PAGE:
Tuesday, August 19, 2008

DJG / Weekend Watcher

Little Children * * * * ½
Directed by: Todd Field / 2006

It’s the children in “Little Children” who appear more grown-up than the adults. Appropriately so, as adults we need to sometimes see the consequences of our actions through a younger lense. Playing out to near-perfection, the story puts the viewer in an awkward yet very inviting company of things we don’t really want to see but wish to keep up with. Employing the use of an unlikely and daring anchor, a sex offender stirs a unique plot to showcase redemption, rebirth, solace, trust and truths. Though, it will assuredly split audiences in much debate and controversy, Todd Field has created a mini-masterpiece on many aspects of unrest in suburbia and beyond. “Little Children” is one of the best-crafted and most over-looked films of the past couple years.


Tropic Thunder * * * *

Directed by: Ben Stiller / 2008

I’m still trying to find my rear after laughing it off and out the door last weekend with “Pineapple Express”, and now “Tropic Thunder”, another outrageously fresh ‘n’ fun comedy to cure my summer blues. I’m an above average Ben Stiller fan, but he’s got me really high hoping for some more fresh comedies like this one that he is writing and directing. The movie is a movie about the making of a high-budget war movie that naively goes AWOL and POW as it entangles with an actual war. Get it? Well, there isn’t too much to get unless you get choked-up with laughter. And let me just tell you, this is stupid-awesome to the core and showcases Tom Cruise’s best role since “Magnolia” and the best Matthew McConaughey this side of “Dazed & Confused”. The two mega-stars make outstanding career choices by basically playing hyper-exaggerated caricatures of their tabloid selves and they are nothing short of genius. But, the best thing to watch in “Tropic Thunder” is Robert Downey, Jr. Somebody please give this guy an Oscar nod as he convincingly plays a sensitive, blonde-haired, blue-eyed powerhouse Australian actor portraying a hard-edged African American soldier. He chews some of the best comedy lines to come on the screen in a long while and you completely forget that you’re watching Robert Downey, Jr. My only complaint with the film is that with a little bit more editing it could have been even better and at times it trades in some of the freshness for typical low brow comedy and crude dialogue. One more thing, Danny McBride isn’t in the movie enough (HOT ROD / PINEAPPLE EXPRESS).


Z Channel: A Magnificent Obsession * * * *
Directed by: Alexandra Cassavetes / 2004

It’s easy to take for granted the access my generation has for feeding obsessions at the culture buffet. Before satellite television, Tivo, iPods, Netflix and DVDs (heck, even VHS) there was a time in the home movie market when all you had to watch was the ho-hum programming of basic television. Unless you either had a lot of money, movie industry connections or lived in the Los Angeles area and paid a fee for Channel Z, you didn’t have a lot of options at home. This documentary decently chronicles the rise and fall of Channel Z, a groundbreaking T.V. station that showcased hard to find films and breathed a second chance life for many films, actors and directors. The documentary itself might even breathe new life into the films as I found great joy in discovering many new titles. All thanks in part to the genius of Jerry Harvey. He was to the movies like a talent scout is to great athletes. He necessarily didn’t have the abilities or resources to make movies (though he wrote the screenplay to one), but he had the passion and smarts to spot one that really spoke and sparked him to recruit it to the next viewing level. Movies were Jerry’s life as he ate, drank, spoke and shared them by way of his obsession with Channel Z. It was an idea before HBO or some of the other powerhouse out there today, even in its prime with only 100,000 subscribers. Jerry had a passion that even the industry big shots saw as he befriends many great directors and got the full rights to show their final cuts of films that otherwise would have gotten lost in the Hollywood background. Jerry may have found a great joy and love for movies, but sadly he had his own inner darkened theatre that he couldn’t escape. His emotional distress eventually led to the murder of his wife and his suicide. It’s another sad and tragic ending on genius that just leaves one wondering why and how? And I can’t help but imagine the what-might-have-beens as I think of a present day Harvey as a movie studio executive engineering movies, and the kinds of new and old talent he would find and share with us movie fans.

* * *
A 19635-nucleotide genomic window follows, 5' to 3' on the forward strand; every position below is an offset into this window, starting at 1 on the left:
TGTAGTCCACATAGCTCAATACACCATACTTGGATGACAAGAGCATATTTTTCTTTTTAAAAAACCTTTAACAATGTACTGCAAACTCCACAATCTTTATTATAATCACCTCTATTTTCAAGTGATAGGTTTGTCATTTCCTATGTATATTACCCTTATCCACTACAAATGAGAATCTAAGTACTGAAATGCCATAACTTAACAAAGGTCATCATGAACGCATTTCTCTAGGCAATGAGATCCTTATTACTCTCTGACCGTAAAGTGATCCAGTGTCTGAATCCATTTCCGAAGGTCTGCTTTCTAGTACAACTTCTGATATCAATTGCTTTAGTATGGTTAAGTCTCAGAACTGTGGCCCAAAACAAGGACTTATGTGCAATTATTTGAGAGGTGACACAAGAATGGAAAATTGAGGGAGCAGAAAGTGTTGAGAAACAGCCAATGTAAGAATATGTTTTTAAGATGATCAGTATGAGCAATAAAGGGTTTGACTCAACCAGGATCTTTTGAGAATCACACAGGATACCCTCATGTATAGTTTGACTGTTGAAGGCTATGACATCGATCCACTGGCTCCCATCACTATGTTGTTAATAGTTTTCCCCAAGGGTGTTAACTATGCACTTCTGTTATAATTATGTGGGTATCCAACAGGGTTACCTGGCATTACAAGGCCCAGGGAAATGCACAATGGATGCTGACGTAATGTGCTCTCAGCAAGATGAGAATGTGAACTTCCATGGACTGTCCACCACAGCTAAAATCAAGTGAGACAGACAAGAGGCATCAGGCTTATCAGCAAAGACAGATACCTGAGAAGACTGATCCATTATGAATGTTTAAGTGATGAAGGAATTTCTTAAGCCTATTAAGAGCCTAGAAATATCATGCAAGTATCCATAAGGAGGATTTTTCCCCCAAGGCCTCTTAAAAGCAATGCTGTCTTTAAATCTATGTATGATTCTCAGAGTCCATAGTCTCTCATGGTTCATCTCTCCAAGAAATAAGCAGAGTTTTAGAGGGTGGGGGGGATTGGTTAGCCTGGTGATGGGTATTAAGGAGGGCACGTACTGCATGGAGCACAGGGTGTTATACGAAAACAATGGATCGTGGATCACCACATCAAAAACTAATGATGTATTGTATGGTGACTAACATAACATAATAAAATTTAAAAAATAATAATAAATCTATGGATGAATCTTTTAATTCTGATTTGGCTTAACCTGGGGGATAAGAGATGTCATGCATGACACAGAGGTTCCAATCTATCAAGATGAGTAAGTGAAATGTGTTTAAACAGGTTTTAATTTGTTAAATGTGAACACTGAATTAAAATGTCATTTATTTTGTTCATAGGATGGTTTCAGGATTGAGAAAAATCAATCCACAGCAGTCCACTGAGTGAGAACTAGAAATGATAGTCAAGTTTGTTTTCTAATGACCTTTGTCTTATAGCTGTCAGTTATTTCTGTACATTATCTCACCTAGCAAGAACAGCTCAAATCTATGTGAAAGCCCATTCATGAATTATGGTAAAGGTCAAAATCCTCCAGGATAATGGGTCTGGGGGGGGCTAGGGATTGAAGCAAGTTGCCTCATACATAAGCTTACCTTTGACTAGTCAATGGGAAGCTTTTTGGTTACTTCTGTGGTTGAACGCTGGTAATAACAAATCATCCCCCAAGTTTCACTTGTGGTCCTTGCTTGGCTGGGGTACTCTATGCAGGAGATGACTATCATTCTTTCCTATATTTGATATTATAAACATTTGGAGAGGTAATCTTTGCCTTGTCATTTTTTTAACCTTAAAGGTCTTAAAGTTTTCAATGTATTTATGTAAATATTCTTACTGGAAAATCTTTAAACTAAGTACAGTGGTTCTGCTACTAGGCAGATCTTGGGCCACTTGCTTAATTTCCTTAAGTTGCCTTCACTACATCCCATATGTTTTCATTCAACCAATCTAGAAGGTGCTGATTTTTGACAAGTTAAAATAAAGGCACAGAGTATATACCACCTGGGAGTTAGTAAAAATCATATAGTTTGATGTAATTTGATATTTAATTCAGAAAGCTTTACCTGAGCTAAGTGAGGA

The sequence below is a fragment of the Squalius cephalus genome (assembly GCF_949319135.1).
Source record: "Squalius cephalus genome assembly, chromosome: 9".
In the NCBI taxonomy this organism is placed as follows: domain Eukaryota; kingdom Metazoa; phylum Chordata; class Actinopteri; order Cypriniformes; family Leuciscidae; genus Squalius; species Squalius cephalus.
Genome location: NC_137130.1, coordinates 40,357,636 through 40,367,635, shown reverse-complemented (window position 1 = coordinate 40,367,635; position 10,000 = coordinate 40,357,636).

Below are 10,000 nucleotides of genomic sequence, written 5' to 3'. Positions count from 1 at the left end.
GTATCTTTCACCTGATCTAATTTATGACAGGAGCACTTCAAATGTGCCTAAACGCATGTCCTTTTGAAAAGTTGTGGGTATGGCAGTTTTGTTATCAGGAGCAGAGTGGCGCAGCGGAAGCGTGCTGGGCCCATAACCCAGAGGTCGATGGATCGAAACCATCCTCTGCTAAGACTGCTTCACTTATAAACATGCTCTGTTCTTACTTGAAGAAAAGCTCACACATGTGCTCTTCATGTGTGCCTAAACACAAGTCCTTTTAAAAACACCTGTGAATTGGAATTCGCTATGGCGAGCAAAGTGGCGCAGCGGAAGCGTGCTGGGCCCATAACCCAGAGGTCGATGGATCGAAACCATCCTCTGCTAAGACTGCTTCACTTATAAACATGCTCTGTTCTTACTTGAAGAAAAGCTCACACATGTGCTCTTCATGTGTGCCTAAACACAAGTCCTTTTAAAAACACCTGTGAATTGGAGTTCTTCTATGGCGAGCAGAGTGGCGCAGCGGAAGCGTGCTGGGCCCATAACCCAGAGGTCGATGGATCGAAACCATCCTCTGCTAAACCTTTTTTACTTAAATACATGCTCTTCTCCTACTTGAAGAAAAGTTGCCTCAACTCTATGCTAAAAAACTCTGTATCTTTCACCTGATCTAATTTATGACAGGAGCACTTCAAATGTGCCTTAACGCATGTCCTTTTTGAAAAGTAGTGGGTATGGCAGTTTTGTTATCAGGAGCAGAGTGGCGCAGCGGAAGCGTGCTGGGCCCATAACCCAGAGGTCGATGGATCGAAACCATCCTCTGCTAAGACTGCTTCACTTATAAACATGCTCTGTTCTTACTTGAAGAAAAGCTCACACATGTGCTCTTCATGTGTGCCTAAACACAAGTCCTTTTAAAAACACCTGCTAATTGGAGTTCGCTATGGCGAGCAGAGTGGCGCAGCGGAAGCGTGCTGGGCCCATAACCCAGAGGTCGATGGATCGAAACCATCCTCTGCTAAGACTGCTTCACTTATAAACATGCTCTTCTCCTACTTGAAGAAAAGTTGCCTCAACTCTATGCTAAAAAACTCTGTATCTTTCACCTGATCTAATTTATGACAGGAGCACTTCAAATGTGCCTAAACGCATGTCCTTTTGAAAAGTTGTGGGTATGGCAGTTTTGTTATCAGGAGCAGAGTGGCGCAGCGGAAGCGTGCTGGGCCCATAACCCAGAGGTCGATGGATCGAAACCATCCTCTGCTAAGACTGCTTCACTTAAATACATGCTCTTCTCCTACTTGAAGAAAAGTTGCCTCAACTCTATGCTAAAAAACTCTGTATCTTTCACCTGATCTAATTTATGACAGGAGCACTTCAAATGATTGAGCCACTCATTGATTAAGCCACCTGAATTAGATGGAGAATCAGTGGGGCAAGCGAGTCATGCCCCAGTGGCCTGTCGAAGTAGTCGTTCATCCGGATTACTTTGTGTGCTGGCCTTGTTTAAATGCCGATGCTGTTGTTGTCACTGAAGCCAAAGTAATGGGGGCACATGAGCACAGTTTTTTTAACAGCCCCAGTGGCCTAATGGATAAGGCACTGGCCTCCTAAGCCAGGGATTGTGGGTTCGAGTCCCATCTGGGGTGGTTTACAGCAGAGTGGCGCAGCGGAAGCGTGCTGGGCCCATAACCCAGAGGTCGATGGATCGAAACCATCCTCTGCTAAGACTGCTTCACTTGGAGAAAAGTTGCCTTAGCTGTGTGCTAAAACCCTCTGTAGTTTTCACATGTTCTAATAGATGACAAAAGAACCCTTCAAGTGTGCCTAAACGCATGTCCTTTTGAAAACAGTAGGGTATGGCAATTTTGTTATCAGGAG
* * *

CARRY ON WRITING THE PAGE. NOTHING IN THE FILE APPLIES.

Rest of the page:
Lies & Alibis * * *
Directed by: Matt Checkowski and AKurt Mattila / 2006

Default funny guy Steve Coogan steers this fast-paced crime 'n' comedy cracker box caper as the executive of a firm that specializes in helping men successfully cheat on their wives. Though he loves his line of work, easy money and little moral can lead to even riskier management when a client accidentally kills his temptress and all fingers point to the man initially in charge of covering up the affair. "Lies & Alibis" is decent, yet is another in a heap of films that fall into the post "Pulp Fiction" bin-there-done-dat crime stories that non-linear flash and dash to the point where the multi-layers and fresh become flat pretty quickly.


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